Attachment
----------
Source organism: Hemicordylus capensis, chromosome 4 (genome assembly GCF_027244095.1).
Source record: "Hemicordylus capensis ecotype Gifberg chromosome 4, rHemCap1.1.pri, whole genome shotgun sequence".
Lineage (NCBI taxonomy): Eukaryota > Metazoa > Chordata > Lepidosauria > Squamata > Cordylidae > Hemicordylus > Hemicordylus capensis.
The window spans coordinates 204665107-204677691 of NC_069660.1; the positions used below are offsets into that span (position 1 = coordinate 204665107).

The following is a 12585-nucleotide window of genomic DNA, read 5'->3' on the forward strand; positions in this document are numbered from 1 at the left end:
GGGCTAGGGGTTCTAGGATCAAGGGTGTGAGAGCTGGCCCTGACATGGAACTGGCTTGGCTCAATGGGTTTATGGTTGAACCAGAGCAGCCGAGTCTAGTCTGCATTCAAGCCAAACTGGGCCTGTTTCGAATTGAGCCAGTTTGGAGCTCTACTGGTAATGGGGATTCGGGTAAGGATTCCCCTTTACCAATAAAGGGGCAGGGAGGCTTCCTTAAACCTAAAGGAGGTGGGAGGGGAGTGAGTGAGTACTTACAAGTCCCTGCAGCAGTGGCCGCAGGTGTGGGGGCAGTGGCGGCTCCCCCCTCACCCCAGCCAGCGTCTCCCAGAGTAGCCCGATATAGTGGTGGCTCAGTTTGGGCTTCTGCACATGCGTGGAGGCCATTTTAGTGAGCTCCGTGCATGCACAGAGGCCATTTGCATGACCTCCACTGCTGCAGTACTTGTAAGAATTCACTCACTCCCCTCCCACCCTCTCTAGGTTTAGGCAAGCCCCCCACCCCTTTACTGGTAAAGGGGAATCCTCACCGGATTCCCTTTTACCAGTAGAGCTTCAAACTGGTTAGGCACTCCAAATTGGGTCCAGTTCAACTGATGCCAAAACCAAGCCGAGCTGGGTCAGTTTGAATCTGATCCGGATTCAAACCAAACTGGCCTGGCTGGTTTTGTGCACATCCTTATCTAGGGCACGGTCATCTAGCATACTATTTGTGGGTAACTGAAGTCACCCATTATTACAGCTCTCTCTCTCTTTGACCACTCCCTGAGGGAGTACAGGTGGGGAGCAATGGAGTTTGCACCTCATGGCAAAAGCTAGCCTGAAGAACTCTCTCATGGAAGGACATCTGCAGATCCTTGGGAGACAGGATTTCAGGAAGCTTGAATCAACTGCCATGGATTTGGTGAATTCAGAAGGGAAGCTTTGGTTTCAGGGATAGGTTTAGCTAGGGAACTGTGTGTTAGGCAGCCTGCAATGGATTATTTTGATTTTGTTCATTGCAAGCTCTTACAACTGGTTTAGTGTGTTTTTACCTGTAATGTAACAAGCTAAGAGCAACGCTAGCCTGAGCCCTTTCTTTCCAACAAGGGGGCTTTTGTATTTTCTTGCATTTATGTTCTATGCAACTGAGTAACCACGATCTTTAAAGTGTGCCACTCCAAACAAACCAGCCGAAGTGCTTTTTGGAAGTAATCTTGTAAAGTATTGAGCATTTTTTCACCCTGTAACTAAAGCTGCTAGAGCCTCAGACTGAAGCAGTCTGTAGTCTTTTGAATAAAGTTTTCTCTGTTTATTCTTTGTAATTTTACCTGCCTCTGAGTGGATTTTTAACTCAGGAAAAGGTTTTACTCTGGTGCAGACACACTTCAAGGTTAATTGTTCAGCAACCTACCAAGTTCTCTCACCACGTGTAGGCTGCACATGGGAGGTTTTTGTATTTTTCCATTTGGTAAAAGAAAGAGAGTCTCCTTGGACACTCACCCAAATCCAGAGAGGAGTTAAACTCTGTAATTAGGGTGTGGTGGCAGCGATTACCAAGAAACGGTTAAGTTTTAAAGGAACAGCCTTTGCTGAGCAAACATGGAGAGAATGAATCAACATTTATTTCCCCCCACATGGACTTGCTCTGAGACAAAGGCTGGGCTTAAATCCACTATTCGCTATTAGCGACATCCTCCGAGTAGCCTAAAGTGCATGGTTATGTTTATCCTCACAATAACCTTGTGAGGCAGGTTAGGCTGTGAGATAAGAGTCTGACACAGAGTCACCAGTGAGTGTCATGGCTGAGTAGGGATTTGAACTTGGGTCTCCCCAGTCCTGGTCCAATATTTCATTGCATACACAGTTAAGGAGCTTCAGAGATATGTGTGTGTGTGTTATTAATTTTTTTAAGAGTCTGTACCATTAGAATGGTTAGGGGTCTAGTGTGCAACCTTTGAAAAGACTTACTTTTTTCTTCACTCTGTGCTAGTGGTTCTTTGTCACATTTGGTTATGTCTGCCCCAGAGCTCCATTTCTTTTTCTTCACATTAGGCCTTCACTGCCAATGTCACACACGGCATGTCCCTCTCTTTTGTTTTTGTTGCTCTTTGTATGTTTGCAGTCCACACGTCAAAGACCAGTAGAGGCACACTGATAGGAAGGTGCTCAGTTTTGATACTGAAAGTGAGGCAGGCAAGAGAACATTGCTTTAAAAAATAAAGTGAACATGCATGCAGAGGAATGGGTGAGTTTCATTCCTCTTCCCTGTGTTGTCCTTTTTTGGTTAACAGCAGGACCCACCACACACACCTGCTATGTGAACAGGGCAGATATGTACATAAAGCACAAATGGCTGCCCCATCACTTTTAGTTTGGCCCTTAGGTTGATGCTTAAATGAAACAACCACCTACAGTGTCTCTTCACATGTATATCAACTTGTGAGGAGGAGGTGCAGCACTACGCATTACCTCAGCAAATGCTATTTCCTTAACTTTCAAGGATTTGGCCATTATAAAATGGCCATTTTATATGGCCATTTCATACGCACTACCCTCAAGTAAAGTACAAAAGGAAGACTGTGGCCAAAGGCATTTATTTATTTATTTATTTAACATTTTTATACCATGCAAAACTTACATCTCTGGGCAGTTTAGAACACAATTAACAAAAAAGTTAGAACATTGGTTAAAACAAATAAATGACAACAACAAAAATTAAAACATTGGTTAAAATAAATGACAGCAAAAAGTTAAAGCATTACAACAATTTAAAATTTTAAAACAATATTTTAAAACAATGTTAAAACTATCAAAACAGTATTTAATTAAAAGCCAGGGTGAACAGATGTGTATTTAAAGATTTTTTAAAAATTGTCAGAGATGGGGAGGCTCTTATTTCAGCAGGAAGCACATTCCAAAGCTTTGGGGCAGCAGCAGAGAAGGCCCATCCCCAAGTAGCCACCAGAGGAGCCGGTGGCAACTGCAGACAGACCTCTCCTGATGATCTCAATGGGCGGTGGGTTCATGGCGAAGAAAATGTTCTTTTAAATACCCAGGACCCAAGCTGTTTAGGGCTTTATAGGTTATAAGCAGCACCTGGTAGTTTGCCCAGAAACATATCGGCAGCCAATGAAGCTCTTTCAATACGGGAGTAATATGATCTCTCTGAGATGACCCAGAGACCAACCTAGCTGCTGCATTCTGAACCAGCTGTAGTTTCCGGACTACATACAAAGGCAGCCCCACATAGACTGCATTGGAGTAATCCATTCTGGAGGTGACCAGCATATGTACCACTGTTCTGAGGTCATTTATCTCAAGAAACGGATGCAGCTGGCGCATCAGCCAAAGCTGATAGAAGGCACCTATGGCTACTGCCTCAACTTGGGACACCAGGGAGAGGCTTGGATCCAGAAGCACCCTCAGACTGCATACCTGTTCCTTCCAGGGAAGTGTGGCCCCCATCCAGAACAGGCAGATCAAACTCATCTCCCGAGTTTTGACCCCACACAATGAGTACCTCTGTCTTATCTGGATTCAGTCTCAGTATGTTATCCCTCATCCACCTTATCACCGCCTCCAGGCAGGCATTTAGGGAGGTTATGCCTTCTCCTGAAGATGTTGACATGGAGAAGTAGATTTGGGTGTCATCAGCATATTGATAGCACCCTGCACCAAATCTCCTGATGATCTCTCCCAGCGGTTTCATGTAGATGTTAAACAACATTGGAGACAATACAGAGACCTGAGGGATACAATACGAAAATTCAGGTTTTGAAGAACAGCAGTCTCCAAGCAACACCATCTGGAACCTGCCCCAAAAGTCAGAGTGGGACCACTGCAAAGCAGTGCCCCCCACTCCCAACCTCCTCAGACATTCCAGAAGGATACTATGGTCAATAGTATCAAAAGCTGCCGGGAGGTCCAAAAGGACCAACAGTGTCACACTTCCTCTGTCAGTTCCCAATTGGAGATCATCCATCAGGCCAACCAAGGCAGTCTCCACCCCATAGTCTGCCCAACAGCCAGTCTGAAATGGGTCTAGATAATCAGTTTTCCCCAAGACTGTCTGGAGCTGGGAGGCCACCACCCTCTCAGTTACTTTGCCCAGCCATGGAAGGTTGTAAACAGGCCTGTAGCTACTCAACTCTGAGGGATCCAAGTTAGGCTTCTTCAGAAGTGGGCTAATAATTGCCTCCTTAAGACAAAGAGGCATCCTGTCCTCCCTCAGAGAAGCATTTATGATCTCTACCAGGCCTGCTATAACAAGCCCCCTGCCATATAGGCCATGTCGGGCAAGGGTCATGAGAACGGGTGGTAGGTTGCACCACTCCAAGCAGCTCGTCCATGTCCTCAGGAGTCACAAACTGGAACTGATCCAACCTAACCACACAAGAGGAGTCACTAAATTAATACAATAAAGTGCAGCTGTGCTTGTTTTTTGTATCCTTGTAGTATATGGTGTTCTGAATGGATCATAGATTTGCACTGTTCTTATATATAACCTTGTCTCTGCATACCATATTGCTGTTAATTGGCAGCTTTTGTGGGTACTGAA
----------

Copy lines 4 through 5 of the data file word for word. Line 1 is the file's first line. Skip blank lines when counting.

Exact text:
The window spans coordinates 204665107-204677691 of NC_069660.1; the positions used below are offsets into that span (position 1 = coordinate 204665107).

The following is a 12585-nucleotide window of genomic DNA, read 5'->3' on the forward strand; positions in this document are numbered from 1 at the left end: